A lot of people in our church recognize my work right of way now. Which in itself is quite an accomplishment, because that takes a lot of looking. Other artists are really encouraged when they come to our church. Even some of our pastors told me that when they interviewed they said that just to be in that environment where there was a lot of art made them want to work there. They wanted a more progressive church, and that was a signal that they got. So, all sorts of blessings come from it.

THEOOZE: You’ve shown us one painting that is an annual piece. Is this theme something you revisit or is it ongoing? How did that come to you?

The theme is of Jacob fighting the angel. I see it almost as Jacob representing me or every Christian, and the angel representing God. I always think about this, because it seems like I am always struggling with God. A lot of other people are too. People who talk about my work like that theme;

They relate to that in a more personal way than any other theme. It seems like almost every year I’ll have new thoughts about that subject matter and what it means to me. So, I’ll do a new version. Sometimes with Jacob having a transcendental look in his eyes with a reflection in the shape of a cross. Other times meditating on a wing – on how it is fluttering and fighting but also a covering. Other times, I will take it very abstract so that you almost see these two forces colliding. Other times, I will do a version that is quite literal where you can see their facial expressions. I’ll do them in charcoal and painting. Like Rembrandt always did a self- portrait – an ongoing theme. So, in a way, this is a self-portrait.

THEOOZE: Is it part of your spiritual journey? I mean, this doesn’t seem like just a painting.

This is definitely a way to deal with that question visually. Then, it feeds back and forth between the mental and physical and visual. I can say, “You know, I am going to put in a crutch this year.” That crutch is going to indicate that he was lamed by the angel. Then, that crutch may remind of a branch of a tree, which reminds me of a cross. That way you can take it deeper and meditate on it. That way it becomes an object of meditation.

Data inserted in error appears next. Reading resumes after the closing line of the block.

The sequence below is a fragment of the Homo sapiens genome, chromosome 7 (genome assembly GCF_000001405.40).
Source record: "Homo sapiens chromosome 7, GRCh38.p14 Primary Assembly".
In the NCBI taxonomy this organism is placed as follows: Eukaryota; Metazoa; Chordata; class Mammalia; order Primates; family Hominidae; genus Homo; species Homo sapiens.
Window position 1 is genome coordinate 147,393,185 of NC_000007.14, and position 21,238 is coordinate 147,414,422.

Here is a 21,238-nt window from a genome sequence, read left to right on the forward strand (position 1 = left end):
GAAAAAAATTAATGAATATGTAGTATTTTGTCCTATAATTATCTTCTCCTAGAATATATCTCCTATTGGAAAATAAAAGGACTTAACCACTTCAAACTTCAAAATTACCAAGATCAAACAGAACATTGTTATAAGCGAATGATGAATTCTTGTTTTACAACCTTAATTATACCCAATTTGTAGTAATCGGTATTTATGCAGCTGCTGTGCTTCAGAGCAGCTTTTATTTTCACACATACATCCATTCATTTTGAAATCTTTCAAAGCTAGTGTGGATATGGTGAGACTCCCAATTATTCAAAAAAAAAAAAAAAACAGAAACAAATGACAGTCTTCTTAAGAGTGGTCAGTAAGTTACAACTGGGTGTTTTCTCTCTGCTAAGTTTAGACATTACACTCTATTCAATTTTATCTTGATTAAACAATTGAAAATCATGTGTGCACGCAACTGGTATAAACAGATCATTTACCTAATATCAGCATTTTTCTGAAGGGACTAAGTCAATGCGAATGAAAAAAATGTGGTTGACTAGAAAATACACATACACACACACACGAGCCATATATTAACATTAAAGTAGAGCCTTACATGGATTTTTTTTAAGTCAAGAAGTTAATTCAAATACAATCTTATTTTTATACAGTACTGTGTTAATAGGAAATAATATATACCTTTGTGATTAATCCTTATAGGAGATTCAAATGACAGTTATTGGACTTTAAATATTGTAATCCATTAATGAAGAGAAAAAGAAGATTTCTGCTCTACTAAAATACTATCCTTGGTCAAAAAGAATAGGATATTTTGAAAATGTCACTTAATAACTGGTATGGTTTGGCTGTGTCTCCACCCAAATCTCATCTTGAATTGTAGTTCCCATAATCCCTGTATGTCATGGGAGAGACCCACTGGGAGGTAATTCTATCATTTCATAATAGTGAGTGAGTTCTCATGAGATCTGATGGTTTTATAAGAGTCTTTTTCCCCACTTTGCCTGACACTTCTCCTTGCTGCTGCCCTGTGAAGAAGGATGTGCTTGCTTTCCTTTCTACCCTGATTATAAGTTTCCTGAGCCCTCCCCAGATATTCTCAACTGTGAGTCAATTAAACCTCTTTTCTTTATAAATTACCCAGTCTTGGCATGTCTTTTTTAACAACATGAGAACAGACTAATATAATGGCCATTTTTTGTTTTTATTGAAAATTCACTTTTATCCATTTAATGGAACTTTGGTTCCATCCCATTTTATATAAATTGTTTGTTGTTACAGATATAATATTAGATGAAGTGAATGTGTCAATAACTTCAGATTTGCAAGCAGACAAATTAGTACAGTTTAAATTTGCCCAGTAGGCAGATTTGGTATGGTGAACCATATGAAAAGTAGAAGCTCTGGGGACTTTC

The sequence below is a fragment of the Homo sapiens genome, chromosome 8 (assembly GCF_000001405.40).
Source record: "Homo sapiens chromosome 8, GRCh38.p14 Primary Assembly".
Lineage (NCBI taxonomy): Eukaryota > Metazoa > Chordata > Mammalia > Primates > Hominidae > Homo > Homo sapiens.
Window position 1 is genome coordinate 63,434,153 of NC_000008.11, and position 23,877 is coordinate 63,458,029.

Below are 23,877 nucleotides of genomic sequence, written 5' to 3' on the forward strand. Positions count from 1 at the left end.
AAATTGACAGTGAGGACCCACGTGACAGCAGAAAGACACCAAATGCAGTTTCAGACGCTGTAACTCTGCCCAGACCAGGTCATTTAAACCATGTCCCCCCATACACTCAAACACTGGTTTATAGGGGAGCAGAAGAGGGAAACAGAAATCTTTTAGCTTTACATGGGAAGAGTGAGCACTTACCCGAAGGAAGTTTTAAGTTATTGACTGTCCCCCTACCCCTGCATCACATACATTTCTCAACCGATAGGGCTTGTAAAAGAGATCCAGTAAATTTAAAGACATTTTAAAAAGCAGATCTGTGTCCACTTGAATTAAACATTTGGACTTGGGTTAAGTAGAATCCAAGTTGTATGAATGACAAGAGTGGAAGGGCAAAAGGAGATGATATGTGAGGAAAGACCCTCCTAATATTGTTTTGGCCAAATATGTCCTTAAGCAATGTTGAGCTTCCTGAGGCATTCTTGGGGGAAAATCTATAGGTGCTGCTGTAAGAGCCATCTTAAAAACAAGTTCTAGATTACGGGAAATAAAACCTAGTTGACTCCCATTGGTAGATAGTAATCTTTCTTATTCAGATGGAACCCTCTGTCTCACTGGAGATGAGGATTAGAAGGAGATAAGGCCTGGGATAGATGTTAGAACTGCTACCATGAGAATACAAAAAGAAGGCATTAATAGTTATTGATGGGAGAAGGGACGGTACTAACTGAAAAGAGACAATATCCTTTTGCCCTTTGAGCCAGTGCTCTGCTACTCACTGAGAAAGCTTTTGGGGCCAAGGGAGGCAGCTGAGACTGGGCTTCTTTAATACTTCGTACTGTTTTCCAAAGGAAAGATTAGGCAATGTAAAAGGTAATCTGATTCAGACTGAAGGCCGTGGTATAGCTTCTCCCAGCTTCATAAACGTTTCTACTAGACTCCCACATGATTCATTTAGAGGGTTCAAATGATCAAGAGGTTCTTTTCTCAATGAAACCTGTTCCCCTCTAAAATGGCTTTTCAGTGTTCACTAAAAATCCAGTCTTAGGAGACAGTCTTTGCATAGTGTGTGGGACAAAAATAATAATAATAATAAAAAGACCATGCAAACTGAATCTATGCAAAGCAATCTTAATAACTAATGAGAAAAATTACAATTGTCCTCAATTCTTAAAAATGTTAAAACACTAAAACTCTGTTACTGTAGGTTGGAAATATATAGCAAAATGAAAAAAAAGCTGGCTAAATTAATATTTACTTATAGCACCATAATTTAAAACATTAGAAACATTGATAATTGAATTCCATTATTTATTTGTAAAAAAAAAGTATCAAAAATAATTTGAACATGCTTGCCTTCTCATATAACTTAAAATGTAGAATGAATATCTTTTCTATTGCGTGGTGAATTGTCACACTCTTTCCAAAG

THEOOZE: If you were to guide our readers through your gallery, what would you say to them as you led them by the hand?

I would say that most of the biblical works are updates on old master paintings. I have taken them and adjusted them so that they are more readable to contemporary vision. We who are used to TV, movies, big billboards where the information comes hot and fast. Otherwise, we don’t have time. It used to be in the Renaissance that a painting was an object of contemplation, because people had time. Not anymore.

So, lots of times I will use old master paintings that people haven’t seen in awhile. I will simplify by just including the necessary figures – push them right up to the picture frame using impressionistic techniques so they feel energy. I will try to make the message either using a few words like having a rooster crowing and words that say, “and Peter wept.” Then, they will make the connection between the image and the text, and hopefully that will resonate. Then, hopefully, they can always think of that image when they hear those words or story. I will use an impressionistic technique to get energy going in there.

THEOOZE: Any words of hope or inspiration for someone just starting out.

Allow God to use your talents. That doesn’t mean that you are just going to be painting religious or sanctified paintings. A lot of times I will paint things that are profane. Sometimes, it is just something that bothered me and I had to paint about it. I don’t really try to divide myself and say I’m just a spiritual painter all the time. I think that if you allow God to use any talent He has given you, it will be his responsibility.

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East/West Interaction: Four Christian Artists Respond

Briefly describe your artistic style. What forces from both East and West have influenced what and how you create?  What things are most appealing to you about each culture?